Special Sessions: A Calculated Risk

 

In what has been a busy year for special legislative sessions, Connecticut and Missouri highlight the promise — and the political peril — that can accompany such meetings. Connecticut's legislature met for seven hours in late October and passed a $626 million economic development bill. Missouri's met for seven weeks and accomplished little more than political finger-pointing.

Connecticut's bill, passed October 26, drew just a single opposing vote in each legislative chamber. The ambitious jobs plan contains everything from tax credits for small businesses to an expansion of wine festivals in an effort to drum up economic activity. More surprisingly, it left Democrats and Republicans patting one another on the back in a state that has seen more than its share of partisan animosity this year. "How often do you see this happening in Washington?" Democratic Governor Dannel Malloy exulted the day he signed the bill.

In Missouri, an apparent bipartisan consensus on economic development led Democratic Governor Jay Nixon to call a special session on September 6. But lawmakers spent nearly two months debating a $360 million tax-incentive package to create an air cargo hub at Lambert International Airport in St. Louis. The proposal ultimately failed, and the special session limped to a close amid a stream of negative reviews. "This fiasco," House Minority Leader Mike Talboy, a Democrat, said in a statement, "will go down in Missouri Capitol lore as the Lost Legislative Session."

The different outcomes underscore the political risks that governors and legislatures take when holding extra sessions. By their nature, they are high-profile affairs, bringing lawmakers, staffers and the media back to state capitals to debate pressing matters that leaders felt could not wait until the next regular session begins.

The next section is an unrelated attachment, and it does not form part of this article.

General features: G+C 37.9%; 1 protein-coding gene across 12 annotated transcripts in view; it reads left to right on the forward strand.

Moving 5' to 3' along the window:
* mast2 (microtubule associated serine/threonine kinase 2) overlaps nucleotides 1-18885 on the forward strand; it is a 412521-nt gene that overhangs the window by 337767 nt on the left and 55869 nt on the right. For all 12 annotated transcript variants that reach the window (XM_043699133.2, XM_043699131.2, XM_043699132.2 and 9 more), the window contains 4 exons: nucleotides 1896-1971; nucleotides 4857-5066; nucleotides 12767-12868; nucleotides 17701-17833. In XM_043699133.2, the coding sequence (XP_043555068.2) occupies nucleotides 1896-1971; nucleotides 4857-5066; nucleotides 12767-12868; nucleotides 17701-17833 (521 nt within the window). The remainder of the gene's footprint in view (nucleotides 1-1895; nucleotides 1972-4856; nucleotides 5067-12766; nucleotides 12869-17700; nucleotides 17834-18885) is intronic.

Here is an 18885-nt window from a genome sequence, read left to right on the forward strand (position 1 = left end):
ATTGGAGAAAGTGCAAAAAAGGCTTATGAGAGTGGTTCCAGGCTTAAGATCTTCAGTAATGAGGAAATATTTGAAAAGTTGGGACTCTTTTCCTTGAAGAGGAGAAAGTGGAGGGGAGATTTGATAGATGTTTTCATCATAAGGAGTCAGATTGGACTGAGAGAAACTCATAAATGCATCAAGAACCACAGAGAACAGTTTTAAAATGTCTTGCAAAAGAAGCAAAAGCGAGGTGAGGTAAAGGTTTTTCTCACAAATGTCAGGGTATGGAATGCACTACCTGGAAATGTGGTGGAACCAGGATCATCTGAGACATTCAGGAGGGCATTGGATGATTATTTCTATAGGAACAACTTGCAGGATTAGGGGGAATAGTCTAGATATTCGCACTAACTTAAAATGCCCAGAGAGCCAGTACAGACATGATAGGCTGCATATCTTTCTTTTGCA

The attention can be amplified when divisive subjects, such as redistricting or budget cuts, are on the agenda. Reporters and other government watchdogs add to the pressure by keeping a running tab of how much special sessions cost taxpayers in the form of per diems, mileage reimbursements and staff salaries. In Missouri, the seven-week total came to $287,000, leading many politicians and editorial writers to decry the session as a waste of taxpayer money, even though the cost amounts to just a tiny sliver of the state's $23 billion annual budget.

In Nebraska, Republican Governor Dave Heineman called the legislature back into session on November 1 in an effort to change the route of the controversial Keystone XL oil pipeline, which, supporters hope, will carry oil from Canada to refineries in Texas, passing through Nebraska. The proposed route has caused vocal opposition within the state. But it is unclear whether Nebraska has the legal authority to do anything about the pipeline's route, since it has already been charted and final approval rests with the Obama administration. Heineman himself opposed a special session until he surprised observers and legislators by calling one, and his about-face has raised basic questions about the meeting.

"There's no doubt that this train has left the station," says Paul Landow, a political science professor at the University of Nebraska in Omaha. "If we were going to attempt to make major changes in this pipeline, it should have been done quite a long time ago."

Maps and budgets